Climate campaigners say the improvement in air quality has been helped by continuing investment in cycling and walking as well as the transition to zero-emission cars with new petrol cars to be banned from sale by 2030.
Yet there are still areas across the UK where "toxic" pollution has led to health charities calling on the Government to impose stricter limits on fine particles in the air (PM2.5), which come mainly from the burning of oil, gas and diesel.
Figures from the Department for Environment Food and Rural Affairs show the average concentration of PM2.5 pollution particles in the local area was 5.8 micrograms per cubic metre in 2019 - below the UK limit of 25, and the World Health Organisation guideline limit of 10.
That was a decrease from 6 micrograms in 2018, and the lowest level since 2010, when it was 8.4.
The UK Health Alliance on Climate Change welcomed the reduction in pollution in some areas, but wants the Government to bring in lower limits on PM2.5 as part of the Environment Bill, which will come back before Parliament this year.
Dr Yannish Naik, director of the advisory group, said: “UK limits for PM2.5 pollution are still more than double the recommendations of the WHO, while air pollution contributes to around 40,000 deaths a year, with many more suffering from related diseases.”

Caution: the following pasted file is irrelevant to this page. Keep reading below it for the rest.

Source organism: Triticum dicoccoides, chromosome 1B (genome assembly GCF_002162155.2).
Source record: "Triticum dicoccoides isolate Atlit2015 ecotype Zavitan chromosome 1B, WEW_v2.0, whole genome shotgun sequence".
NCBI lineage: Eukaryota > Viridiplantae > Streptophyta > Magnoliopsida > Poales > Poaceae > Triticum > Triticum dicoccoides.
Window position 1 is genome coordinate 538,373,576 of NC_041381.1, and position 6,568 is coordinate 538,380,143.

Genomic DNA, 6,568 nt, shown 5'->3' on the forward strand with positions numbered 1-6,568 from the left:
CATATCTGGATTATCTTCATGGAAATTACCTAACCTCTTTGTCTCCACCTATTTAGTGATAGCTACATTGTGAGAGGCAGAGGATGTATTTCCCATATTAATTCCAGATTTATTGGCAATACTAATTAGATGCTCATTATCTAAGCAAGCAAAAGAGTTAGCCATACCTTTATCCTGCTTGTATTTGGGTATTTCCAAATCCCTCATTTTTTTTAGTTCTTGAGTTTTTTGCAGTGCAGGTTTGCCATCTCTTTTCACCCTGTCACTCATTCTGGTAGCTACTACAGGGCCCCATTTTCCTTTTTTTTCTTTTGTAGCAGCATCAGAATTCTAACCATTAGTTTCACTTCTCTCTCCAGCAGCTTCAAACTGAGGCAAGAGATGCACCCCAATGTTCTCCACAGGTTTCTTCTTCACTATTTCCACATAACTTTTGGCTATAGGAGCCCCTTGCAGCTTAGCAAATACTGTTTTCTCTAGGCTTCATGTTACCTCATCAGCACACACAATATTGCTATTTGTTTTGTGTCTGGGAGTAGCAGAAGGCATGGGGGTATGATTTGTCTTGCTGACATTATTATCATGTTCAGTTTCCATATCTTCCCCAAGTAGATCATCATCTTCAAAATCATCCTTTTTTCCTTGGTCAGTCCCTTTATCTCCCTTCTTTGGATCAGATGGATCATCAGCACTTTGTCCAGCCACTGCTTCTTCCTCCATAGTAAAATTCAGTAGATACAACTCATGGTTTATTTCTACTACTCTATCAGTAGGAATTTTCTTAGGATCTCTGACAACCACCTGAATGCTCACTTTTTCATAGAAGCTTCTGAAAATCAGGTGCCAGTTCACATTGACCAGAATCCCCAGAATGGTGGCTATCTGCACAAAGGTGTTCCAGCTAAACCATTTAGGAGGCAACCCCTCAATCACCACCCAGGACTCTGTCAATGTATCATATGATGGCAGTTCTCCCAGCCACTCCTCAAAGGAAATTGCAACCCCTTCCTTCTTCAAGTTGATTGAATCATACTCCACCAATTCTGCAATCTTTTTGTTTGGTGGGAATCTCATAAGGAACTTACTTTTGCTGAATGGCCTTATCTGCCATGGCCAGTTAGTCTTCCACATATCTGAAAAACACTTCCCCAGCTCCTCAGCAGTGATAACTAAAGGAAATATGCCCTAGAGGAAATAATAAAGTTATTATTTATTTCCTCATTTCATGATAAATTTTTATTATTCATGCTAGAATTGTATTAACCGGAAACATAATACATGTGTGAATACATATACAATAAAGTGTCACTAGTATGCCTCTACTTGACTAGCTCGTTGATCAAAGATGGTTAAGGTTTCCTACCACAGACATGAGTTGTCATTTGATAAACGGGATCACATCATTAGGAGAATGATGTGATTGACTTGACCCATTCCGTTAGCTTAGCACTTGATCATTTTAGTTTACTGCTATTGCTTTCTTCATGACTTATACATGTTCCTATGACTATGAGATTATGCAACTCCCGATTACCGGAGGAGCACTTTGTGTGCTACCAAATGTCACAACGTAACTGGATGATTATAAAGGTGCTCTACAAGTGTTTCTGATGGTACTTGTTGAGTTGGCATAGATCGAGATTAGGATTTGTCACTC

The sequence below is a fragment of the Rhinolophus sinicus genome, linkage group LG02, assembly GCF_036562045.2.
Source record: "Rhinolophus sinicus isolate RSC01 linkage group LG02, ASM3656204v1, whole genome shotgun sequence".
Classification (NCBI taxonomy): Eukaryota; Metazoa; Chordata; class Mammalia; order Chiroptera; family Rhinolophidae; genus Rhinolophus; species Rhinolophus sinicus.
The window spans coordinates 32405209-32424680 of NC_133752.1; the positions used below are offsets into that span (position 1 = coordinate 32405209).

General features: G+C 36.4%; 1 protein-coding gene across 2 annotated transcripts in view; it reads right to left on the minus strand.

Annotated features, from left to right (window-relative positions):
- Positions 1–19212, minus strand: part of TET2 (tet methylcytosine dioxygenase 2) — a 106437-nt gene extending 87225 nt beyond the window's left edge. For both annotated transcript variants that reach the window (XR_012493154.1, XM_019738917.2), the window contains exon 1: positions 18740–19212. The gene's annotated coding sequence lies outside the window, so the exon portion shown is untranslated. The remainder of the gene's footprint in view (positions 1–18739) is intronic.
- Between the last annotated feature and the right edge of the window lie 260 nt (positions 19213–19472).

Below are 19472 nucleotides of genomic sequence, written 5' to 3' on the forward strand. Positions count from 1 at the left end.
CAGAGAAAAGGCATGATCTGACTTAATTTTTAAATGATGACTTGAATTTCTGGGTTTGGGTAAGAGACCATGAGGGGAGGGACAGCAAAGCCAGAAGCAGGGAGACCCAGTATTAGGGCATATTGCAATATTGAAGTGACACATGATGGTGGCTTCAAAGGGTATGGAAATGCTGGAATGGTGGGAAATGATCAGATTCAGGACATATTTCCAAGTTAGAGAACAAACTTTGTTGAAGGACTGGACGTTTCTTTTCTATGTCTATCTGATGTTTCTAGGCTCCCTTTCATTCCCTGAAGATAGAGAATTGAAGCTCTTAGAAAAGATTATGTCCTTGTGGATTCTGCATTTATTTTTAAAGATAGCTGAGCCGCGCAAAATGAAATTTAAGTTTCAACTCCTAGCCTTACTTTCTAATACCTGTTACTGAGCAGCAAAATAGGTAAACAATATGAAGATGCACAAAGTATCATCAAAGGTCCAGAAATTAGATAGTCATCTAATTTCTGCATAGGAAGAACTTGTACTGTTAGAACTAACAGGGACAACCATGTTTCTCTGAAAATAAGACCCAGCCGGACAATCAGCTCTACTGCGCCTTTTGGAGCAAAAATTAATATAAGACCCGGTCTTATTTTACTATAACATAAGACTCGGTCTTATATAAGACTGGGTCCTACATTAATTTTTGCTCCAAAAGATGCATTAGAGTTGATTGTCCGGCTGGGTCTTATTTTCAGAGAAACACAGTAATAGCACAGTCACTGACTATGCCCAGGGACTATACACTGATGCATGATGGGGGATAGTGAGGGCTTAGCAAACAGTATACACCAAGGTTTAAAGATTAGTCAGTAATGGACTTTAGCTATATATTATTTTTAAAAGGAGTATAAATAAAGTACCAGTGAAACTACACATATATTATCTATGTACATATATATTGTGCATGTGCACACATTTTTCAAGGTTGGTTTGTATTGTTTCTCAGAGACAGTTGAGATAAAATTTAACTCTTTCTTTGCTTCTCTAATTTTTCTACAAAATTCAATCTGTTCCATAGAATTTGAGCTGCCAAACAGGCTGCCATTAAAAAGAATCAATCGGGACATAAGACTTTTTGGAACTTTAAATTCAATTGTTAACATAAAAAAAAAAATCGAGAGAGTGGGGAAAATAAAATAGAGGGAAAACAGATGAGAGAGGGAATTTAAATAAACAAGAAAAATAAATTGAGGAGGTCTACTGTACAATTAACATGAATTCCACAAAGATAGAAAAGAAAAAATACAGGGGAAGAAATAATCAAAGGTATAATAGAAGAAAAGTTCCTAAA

"To save lives, protect the environment and increase our resilience to future crises we call for the Environment Bill to include a legally binding commitment to reducing PM2.5 pollution in line with WHO guidance by 2030 at the latest."
PM2.5 are tiny particles, measuring about three per cent of the diameter of a human air, which can lodge in the lungs and even pass into bloodstream, potentially causing damage to blood vessels and organs. They come mostly from traffic fumes, but also through industrial emissions, wood burners and livestock manure. A small proportion come from natural sources in the form of dust or sea salt particles.
Levels of the PM2.5 particles have fallen in Scotland since 2011 from 8 micrograms per cubic metre to 5.5 in 2019.